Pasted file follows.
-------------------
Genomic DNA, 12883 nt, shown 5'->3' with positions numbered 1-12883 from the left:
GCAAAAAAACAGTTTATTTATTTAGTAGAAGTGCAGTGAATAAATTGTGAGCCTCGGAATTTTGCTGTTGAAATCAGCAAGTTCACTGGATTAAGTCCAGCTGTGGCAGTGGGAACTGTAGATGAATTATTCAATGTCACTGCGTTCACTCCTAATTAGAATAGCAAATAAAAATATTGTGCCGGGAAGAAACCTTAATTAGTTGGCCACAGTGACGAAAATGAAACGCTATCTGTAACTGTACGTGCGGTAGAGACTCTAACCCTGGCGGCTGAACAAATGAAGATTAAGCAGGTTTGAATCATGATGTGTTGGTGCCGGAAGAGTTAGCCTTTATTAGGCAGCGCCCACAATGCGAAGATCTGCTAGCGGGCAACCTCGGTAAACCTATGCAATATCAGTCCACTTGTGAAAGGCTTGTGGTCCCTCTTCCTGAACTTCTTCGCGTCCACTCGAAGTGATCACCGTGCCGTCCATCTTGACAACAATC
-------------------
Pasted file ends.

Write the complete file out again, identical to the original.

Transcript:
Genomic DNA, 12883 nt, shown 5'->3' with positions numbered 1-12883 from the left:
GCAAAAAAACAGTTTATTTATTTAGTAGAAGTGCAGTGAATAAATTGTGAGCCTCGGAATTTTGCTGTTGAAATCAGCAAGTTCACTGGATTAAGTCCAGCTGTGGCAGTGGGAACTGTAGATGAATTATTCAATGTCACTGCGTTCACTCCTAATTAGAATAGCAAATAAAAATATTGTGCCGGGAAGAAACCTTAATTAGTTGGCCACAGTGACGAAAATGAAACGCTATCTGTAACTGTACGTGCGGTAGAGACTCTAACCCTGGCGGCTGAACAAATGAAGATTAAGCAGGTTTGAATCATGATGTGTTGGTGCCGGAAGAGTTAGCCTTTATTAGGCAGCGCCCACAATGCGAAGATCTGCTAGCGGGCAACCTCGGTAAACCTATGCAATATCAGTCCACTTGTGAAAGGCTTGTGGTCCCTCTTCCTGAACTTCTTCGCGTCCACTCGAAGTGATCACCGTGCCGTCCATCTTGACAACAATC